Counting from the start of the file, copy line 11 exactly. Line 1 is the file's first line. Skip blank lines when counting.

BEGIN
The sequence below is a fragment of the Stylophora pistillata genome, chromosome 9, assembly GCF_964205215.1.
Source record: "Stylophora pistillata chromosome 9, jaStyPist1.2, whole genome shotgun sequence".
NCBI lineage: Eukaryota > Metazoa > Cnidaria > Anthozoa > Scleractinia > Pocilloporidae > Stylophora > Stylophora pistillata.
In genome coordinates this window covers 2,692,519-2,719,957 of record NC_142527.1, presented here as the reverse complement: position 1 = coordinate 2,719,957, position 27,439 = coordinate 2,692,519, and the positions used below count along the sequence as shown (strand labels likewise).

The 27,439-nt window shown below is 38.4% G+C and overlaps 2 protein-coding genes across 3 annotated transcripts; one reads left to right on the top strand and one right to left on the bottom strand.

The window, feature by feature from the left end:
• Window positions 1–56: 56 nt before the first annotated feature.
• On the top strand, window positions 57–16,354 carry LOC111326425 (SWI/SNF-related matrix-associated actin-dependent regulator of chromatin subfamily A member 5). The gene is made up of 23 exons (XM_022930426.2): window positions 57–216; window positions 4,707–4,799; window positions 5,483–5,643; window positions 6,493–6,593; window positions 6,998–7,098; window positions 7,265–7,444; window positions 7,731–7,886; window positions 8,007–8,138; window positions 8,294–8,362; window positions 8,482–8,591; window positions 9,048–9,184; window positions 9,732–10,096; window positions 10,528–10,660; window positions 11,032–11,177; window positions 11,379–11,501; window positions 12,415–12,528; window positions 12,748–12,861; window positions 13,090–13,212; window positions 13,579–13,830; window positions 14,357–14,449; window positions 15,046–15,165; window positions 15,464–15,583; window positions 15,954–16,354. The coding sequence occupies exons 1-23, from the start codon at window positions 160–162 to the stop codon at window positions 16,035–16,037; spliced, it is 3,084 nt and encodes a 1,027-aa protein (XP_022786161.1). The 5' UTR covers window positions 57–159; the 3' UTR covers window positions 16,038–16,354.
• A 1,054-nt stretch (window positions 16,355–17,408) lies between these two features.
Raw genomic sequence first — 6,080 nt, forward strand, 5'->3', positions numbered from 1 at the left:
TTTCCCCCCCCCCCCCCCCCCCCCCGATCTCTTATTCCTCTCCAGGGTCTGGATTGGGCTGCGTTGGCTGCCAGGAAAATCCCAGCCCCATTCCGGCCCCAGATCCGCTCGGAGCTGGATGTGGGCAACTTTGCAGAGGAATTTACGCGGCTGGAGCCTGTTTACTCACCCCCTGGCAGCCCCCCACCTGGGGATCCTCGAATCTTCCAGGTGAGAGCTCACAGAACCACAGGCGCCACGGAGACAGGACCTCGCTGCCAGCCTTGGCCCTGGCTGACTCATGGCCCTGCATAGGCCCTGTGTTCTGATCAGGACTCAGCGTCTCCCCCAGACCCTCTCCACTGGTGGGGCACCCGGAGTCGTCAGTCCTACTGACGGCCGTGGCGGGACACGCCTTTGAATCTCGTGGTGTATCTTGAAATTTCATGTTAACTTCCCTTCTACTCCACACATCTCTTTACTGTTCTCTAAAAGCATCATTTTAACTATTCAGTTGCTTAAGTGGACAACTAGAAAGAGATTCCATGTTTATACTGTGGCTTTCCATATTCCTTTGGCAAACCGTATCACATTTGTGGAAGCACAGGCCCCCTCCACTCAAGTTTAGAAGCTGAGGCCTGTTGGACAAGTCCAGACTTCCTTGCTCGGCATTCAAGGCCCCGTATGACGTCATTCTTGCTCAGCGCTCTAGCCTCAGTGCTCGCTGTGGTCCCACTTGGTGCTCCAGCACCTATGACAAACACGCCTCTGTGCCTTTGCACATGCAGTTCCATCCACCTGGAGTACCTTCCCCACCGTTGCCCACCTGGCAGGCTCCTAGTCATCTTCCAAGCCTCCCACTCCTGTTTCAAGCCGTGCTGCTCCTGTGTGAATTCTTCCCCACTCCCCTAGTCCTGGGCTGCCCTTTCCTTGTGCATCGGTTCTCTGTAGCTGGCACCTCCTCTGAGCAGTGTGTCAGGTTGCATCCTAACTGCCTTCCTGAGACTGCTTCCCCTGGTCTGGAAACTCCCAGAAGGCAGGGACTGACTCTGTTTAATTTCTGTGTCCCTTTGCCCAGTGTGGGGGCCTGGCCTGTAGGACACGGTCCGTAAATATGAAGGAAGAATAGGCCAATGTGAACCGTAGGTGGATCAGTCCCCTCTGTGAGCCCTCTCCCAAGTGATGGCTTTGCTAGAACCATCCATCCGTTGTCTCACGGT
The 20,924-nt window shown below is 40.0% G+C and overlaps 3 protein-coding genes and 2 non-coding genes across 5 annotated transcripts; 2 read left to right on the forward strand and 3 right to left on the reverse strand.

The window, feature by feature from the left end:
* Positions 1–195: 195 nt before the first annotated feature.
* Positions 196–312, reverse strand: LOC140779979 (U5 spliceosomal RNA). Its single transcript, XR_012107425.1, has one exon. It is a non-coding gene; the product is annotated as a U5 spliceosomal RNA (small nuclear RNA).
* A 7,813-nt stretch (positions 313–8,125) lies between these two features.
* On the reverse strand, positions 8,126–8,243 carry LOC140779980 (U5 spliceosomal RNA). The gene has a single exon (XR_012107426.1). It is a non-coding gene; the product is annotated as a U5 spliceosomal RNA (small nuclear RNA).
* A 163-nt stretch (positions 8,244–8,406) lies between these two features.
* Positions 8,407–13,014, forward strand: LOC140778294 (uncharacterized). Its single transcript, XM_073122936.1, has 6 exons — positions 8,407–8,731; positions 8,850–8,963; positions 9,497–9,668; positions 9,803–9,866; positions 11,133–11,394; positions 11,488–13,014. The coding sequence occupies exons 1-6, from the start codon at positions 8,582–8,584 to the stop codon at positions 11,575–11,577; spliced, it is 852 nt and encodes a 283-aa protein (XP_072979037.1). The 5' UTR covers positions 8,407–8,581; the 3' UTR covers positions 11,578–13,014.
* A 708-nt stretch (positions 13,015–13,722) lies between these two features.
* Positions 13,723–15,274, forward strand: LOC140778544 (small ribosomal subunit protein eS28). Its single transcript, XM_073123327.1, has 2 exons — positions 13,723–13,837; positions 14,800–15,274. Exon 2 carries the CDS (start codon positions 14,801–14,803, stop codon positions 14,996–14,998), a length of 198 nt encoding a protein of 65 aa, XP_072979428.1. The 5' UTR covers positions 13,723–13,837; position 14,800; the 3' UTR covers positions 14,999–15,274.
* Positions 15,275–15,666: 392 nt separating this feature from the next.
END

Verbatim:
TTTCCCCCCCCCCCCCCCCCCCCCCGATCTCTTATTCCTCTCCAGGGTCTGGATTGGGCTGCGTTGGCTGCCAGGAAAATCCCAGCCCCATTCCGGCCCCAGATCCGCTCGGAGCTGGATGTGGGCAACTTTGCAGAGGAATTTACGCGGCTGGAGCCTGTTTACTCACCCCCTGGCAGCCCCCCACCTGGGGATCCTCGAATCTTCCAGGTGAGAGCTCACAGAACCACAGGCGCCACGGAGACAGGACCTCGCTGCCAGCCTTGGCCCTGGCTGACTCATGGCCCTGCATAGGCCCTGTGTTCTGATCAGGACTCAGCGTCTCCCCCAGACCCTCTCCACTGGTGGGGCACCCGGAGTCGTCAGTCCTACTGACGGCCGTGGCGGGACACGCCTTTGAATCTCGTGGTGTATCTTGAAATTTCATGTTAACTTCCCTTCTACTCCACACATCTCTTTACTGTTCTCTAAAAGCATCATTTTAACTATTCAGTTGCTTAAGTGGACAACTAGAAAGAGATTCCATGTTTATACTGTGGCTTTCCATATTCCTTTGGCAAACCGTATCACATTTGTGGAAGCACAGGCCCCCTCCACTCAAGTTTAGAAGCTGAGGCCTGTTGGACAAGTCCAGACTTCCTTGCTCGGCATTCAAGGCCCCGTATGACGTCATTCTTGCTCAGCGCTCTAGCCTCAGTGCTCGCTGTGGTCCCACTTGGTGCTCCAGCACCTATGACAAACACGCCTCTGTGCCTTTGCACATGCAGTTCCATCCACCTGGAGTACCTTCCCCACCGTTGCCCACCTGGCAGGCTCCTAGTCATCTTCCAAGCCTCCCACTCCTGTTTCAAGCCGTGCTGCTCCTGTGTGAATTCTTCCCCACTCCCCTAGTCCTGGGCTGCCCTTTCCTTGTGCATCGGTTCTCTGTAGCTGGCACCTCCTCTGAGCAGTGTGTCAGGTTGCATCCTAACTGCCTTCCTGAGACTGCTTCCCCTGGTCTGGAAACTCCCAGAAGGCAGGGACTGACTCTGTTTAATTTCTGTGTCCCTTTGCCCAGTGTGGGGGCCTGGCCTGTAGGACACGGTCCGTAAATATGAAGGAAGAATAGGCCAATGTGAACCGTAGGTGGATCAGTCCCCTCTGTGAGCCCTCTCCCAAGTGATGGCTTTGCTAGAACCATCCATCCGTTGTCTCACGGT